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Nanoparticles enter the organism in a number of ways. In most cases through inhalation and ingestion. When inhaled, the majority of them are expelled with the next breath. When ingested, most of them are gotten rid of through feces.
My research lab studies several classes of systems. We are mostly interested in looking at large protein assemblies to understand their structure, dynamics and how their properties relate to their malfunction in disease.
Detection of malignant skin alterations is currently aided by optical microscopes such as dermoscopes or optical microscopes. While the latter offers high resolution, it comes with a major disadvantage, just like any other purely microscopic method: it only provides a partial view of the skin due to the low penetration depth.
Jacopo Annese, President and CEO of the Institute for Brain and Society, a non-profit organization dedicated to democratizing neuroscience and making neuroscience tools and knowledge about the brain more available to the public, discusses his work on the Human Brain Library.
Before I explain the discovery, I would take a step back and explain an interesting event that takes place in the cancer cells. Normal cells follow a rapid and irreversible process to efficiently eradicate dysfunctional cells. This is a natural process by which damaged cells commit ‘suicide’. This process is known as apoptosis or programmed cell death.
“IDPs” is now a widely used acronym that stands for “intrinsically disordered proteins.” It is the term generally used by the scientific community to refer to a wide variety of proteins that do not have a stable 3D structure and are instead characterized by a high extent of local mobility, disorder and many conformers that are accessible at room temperature.
I’m a biophysicist at the University of Bordeaux and I mainly work on bio-imaging methods in the cancer laboratory research facility, mostly for brain cancers.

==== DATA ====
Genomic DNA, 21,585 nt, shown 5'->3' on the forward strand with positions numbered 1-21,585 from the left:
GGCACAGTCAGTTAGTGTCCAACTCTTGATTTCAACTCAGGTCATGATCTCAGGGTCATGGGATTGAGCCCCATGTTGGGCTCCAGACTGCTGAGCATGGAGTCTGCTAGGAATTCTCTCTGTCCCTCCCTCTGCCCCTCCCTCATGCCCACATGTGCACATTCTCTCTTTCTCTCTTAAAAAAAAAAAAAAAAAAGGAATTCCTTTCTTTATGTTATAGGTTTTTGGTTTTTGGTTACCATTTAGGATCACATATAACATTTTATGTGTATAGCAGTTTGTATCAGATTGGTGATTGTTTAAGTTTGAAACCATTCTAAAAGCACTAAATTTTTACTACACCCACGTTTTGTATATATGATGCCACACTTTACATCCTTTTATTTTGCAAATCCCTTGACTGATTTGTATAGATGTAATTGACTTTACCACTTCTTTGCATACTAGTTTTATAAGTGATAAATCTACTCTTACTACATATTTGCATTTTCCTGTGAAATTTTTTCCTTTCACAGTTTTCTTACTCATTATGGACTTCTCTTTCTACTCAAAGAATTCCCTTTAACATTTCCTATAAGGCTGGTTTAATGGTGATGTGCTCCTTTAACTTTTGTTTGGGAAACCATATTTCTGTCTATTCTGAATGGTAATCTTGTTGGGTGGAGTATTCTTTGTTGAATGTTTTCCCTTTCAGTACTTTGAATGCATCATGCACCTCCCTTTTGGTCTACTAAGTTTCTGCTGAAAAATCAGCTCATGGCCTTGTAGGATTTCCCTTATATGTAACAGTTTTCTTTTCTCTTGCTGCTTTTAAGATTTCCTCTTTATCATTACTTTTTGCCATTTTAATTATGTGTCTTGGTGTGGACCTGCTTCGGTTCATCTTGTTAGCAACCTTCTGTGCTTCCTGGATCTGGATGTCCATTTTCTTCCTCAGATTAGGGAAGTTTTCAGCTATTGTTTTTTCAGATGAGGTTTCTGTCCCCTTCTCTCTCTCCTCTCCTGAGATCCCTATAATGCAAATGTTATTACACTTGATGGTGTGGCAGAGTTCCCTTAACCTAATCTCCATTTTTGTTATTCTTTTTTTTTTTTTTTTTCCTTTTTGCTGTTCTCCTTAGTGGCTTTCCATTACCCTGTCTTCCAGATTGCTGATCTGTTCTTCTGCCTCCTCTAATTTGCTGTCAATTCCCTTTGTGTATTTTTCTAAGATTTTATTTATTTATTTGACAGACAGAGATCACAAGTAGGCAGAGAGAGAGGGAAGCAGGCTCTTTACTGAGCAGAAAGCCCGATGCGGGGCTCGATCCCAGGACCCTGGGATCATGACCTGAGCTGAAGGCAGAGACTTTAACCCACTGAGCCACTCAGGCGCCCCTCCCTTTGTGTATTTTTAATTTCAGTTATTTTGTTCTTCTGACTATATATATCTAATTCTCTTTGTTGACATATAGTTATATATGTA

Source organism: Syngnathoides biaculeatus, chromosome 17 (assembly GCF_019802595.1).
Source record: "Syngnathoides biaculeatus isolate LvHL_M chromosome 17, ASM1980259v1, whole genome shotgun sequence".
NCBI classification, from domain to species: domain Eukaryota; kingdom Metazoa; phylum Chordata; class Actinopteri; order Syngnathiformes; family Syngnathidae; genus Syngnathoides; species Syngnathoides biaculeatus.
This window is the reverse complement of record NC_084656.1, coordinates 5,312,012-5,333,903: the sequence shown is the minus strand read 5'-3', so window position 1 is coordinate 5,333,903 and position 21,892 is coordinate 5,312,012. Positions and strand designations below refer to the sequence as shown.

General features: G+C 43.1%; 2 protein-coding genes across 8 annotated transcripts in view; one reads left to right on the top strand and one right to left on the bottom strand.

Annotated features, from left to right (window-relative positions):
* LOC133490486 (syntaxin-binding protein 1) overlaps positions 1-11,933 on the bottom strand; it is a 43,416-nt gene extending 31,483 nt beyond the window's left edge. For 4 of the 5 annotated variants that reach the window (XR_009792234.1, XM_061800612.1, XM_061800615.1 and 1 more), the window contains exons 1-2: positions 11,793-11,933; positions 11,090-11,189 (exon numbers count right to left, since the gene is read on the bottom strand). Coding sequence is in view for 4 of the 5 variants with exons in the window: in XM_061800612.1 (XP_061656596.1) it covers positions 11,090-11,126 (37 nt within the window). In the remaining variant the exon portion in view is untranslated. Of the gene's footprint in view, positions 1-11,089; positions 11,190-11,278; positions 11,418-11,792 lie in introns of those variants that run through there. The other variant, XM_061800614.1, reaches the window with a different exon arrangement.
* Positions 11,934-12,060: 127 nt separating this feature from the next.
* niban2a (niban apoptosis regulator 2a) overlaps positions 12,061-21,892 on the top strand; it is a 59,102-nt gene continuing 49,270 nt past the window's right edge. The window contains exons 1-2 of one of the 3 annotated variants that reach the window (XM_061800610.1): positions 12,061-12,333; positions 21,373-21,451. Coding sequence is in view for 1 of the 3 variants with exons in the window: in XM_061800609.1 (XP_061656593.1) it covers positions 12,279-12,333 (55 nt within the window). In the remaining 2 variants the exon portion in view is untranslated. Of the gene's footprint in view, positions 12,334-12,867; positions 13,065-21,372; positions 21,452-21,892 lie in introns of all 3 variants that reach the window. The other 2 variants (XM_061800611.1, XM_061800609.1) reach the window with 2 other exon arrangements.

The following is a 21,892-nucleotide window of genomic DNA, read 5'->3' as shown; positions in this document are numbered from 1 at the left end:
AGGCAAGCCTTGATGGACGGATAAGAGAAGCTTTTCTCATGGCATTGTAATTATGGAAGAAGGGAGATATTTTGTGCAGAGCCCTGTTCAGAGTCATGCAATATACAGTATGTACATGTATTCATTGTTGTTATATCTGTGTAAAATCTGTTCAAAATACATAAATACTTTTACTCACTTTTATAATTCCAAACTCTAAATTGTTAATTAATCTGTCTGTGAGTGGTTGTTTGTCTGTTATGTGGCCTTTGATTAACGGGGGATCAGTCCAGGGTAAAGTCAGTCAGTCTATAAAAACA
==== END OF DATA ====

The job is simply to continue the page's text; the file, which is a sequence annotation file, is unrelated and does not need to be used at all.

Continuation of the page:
We started from theoretical inorganic to bioinorganic chemistry, so looking at metals in proteins, enzymes and so on. About 30% of all the proteins that we have are metalloproteins, so it’s a huge contribution that inorganic chemistry is providing for life.
We actually normally refer to this as whole-specimen imaging of breast tissue. What we mean is that when tissue is removed from the breast, which could be in the form of a lumpectomy – a breast-conserving surgery – or a mastectomy, the piece of tissue removed is relatively large.
To me the most exciting aspect of pre-clinical imaging is its broad range, from very basic science up to applied science. You deal with a range of disciplines including biology, chemistry, physics, biochemistry, biophysics, cell biology and of course medicine, as the aim is the translation of research to humans.
In our bioanalytical mass spectrometry lab we use proteomics techniques to try to understand more about Alzheimer's disease. The primary thrust of our research is that we're interested in understanding the changes that take place outside of the brain and how those correlate with what's taking place inside the brain
The main objective of our research is to improve and individualize cancer diagnostics and cancer treatment. We try to achieve this through the integrated use of MR technology and the development of data-driven tools to analyze tumors on both a functional and molecular level.
Head and neck cancers (HNC) are the sixth most common cancers worldwide, with approximately 600,000 new cases diagnosed every year.
Many Chamorro villagers on the island of Guam perished from a puzzling paralytic disease that combines aspects of ALS, Alzheimer's, and Parkinson's disease.
In around 2004, there was a Phillips paper that discussed a new imaging technique called MPI. At that time, I had an eager, promising graduate student named Matt Ferguson who wanted a project, so I asked him to take a look.
Most proteins are involved in interactions with one or a few functional ligands, but some proteins, like light chain 8 (LC8), have numerous binding partners. LC8 interacts with more than 100 functionally different proteins, from viral proteins to motor proteins to proteins involved in cell division.
I'm a professor in the Department of Integrative Structural and Computational Biology at The Scripps Research Institute. I have been performing NMR research on proteins for nearly 40 years.
I’m Björn Wängler, Professor for Molecular Imaging and Radiochemistry at the medical faculty Mannheim of Heidelberg University. I’m a radiopharmaceutical chemist by background and completed my PhD in 2004 at the University of Mainz.
Flow Cytometry, the measurement of various cellular characteristics as they flow through a measuring apparatus, has so many applications that it's hard to know where to begin.
Single fluorescent molecules provide a local nanometer-sized probe of complex systems. We can measure the motion of the single molecule, use them to achieve imaging on a scale down to 20 nanometers, or we can infer aspects of the behaviour of the object under study by the details of the light that is emitted.